Featured Post

Kafka-ish: Kafka @Finborough

Image
In offering proof that Kafka is everything to everyone - writer-performer Jack Klaff plays various roles, including the man himself in what is a part tour, part immersion and part legend of Franz Kafka. He is a writer who achieved fame after his life was cut short due to succumbing to tuberculosis at the age of forty. He is probably better known for his reputation and the Kafkaesque style attributed to his writing than his life. But after this piece, you’re left curious to learn more about the man and his works. And that has to be the best theatrical tribute you could give a writer, even for a writer who stipulated that his works be destroyed upon his death. It’s currently playing at the Finborough Theatre . Franz Kafka was born in Prague in 1883. In 1901, he was admitted to a university and began studying law. While studying, he met Max Brod, who would become his best friend and eventual literary executor. Brod would posthumously publish many of his works and writings. Kafka’s life co

Grudge match: The Wasp @JSTheatre


Just how long can you hold a grudge? Well it probably depends on what exactly went down at school. Morgan Lloyd Malcolm's The Wasp is back in the West End. It last appeared in 2015 at Hampstead Theatre and then transfered to Trafalgar Studios.

Two years on, it's at the Jermyn Street Theatre and just as chilling and just as spooky. Although perhaps having seen it all before, you see more of the mechanics behind the story that evolves over cups of tea. 

The story is about Carla and Heather. They were once schoolmates but drifted apart due to their different backgrounds. And one or two horrible incidents. Heather has become a successful businesswoman. She drinks lattes and has nice clothes. Carla is probably just about managing - pregnant and in a track suit - and prefers builders tea. The scene is set for what you think will be a class struggle and then Heather asks Carla if she would help her kill her husband.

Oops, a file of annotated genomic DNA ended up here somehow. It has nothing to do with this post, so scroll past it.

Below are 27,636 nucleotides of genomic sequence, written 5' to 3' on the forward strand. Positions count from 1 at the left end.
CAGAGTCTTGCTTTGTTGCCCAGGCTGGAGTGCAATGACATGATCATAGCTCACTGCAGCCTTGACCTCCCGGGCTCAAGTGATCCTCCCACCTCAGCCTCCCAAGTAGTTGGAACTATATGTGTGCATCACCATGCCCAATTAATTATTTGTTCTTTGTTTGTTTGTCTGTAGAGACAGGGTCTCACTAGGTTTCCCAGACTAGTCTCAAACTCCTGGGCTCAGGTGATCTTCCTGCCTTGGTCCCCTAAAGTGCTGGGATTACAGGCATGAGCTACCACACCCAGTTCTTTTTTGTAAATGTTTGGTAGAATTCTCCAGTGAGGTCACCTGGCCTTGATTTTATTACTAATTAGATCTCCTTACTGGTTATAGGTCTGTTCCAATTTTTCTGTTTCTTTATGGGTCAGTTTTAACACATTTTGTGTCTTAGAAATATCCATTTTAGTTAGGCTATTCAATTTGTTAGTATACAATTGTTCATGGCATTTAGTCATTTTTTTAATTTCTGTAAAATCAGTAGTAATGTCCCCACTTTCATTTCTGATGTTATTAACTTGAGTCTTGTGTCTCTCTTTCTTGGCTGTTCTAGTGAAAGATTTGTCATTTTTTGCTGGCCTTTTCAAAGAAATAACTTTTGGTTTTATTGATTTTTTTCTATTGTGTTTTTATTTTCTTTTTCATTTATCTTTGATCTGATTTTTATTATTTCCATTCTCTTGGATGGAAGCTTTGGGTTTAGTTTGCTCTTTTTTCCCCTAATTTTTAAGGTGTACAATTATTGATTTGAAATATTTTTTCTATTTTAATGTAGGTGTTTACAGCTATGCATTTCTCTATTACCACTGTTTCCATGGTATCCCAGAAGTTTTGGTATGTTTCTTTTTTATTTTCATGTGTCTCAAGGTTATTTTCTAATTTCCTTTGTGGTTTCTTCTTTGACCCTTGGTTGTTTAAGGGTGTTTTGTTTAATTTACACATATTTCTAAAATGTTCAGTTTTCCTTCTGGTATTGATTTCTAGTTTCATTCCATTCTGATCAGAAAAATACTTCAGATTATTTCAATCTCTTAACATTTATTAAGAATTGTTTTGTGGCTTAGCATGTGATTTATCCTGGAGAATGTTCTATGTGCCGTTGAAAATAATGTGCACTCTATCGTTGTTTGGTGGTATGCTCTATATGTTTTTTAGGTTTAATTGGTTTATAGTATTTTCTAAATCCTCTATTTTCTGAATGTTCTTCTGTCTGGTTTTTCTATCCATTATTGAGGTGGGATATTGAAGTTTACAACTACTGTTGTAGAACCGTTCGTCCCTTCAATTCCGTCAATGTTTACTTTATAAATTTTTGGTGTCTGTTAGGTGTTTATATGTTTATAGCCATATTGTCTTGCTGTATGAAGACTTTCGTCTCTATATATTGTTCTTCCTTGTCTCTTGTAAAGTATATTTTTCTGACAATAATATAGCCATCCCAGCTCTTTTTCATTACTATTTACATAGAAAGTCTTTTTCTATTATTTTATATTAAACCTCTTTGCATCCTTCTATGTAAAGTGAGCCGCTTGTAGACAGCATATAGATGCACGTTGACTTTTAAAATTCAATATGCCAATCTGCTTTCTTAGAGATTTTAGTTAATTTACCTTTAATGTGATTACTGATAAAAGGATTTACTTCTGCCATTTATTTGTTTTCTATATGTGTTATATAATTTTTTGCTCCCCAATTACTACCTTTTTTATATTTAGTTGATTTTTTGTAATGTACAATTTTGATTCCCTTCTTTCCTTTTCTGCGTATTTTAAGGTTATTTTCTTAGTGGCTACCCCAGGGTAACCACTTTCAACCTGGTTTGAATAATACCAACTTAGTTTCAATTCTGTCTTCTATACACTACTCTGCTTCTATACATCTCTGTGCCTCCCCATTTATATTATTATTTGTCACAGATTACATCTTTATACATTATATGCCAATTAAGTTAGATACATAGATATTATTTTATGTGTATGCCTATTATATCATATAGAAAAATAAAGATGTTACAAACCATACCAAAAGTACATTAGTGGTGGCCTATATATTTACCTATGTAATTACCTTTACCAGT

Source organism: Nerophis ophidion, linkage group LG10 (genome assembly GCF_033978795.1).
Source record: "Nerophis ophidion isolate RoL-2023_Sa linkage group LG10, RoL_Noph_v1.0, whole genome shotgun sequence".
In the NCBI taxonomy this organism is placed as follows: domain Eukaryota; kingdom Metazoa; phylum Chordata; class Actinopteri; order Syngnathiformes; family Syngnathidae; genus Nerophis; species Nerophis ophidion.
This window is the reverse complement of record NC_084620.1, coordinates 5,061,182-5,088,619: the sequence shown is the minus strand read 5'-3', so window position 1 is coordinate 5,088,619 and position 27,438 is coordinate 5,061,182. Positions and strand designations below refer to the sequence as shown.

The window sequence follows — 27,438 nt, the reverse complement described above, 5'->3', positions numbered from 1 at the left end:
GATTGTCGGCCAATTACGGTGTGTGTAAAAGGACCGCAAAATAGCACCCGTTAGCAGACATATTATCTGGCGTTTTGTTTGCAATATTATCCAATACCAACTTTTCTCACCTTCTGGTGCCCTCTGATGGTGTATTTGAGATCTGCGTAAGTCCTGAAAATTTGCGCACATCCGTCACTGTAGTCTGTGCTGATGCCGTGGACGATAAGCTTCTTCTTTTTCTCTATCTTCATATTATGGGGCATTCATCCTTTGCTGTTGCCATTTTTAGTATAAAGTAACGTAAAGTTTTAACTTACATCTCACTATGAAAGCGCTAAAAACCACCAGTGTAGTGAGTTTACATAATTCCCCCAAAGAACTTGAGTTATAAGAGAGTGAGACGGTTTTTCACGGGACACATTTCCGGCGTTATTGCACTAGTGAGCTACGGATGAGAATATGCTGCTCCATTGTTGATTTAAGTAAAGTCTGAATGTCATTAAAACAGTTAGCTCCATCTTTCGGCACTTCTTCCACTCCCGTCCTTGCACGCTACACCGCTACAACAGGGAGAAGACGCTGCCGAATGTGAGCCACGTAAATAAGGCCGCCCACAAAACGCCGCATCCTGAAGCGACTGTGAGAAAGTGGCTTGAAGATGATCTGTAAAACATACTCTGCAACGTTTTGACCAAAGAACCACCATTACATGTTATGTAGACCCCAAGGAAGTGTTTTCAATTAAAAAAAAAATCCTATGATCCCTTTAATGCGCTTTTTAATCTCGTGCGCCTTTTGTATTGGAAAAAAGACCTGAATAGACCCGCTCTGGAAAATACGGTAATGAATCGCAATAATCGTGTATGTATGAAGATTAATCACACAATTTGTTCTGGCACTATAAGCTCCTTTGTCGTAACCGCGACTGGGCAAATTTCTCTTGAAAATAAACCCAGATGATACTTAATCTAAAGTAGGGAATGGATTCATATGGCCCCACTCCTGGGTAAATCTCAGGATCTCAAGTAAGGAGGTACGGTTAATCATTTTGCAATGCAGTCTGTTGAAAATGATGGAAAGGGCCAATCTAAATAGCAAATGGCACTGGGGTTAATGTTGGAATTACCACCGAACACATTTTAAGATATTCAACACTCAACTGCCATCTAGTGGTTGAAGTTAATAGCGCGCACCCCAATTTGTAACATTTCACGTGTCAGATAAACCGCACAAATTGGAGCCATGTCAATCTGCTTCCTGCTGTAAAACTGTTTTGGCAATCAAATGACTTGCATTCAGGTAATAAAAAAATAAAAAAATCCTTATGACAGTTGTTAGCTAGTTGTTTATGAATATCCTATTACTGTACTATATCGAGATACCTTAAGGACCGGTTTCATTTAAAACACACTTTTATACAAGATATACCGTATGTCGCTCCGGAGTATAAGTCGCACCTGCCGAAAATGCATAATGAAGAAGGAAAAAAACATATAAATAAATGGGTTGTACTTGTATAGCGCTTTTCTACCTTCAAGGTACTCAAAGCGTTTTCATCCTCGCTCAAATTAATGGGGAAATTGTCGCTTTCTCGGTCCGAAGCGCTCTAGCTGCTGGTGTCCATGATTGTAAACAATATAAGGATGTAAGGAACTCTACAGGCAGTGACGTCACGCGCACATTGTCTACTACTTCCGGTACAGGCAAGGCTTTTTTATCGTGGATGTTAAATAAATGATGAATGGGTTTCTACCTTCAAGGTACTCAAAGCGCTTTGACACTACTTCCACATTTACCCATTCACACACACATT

To give anything further away would spoil the fun. But as the piece unfolds you find yourself shifting your sympathies. This time around the actors bring a darker interpretation to the two roles. This heightens the fear factor, even if it is hard to empathise with either of them.

Lisa Gorgin as Carla strikes you as the sort of character you wouldn't want to encounter in the school toilets. Selina Giles as Heather is icy cold. This sets the scene for the shocks to come. 

Director Anna Simpson maintains the tension even if things become a little too obvious in the second half.  It feels as if could make the transition from stage to screen. Big or small. Which might help cut down some of the superfluous dialogue. 

But in the meantime it's at Jermyn Street Theatre until 12 August.

⭐️⭐️⭐️⭐️

Popular posts from this blog

Opera and full frontal nudity: Rigoletto

Fantasies: Afterglow @Swkplay

Play ball: Damn Yankees @LandorTheatre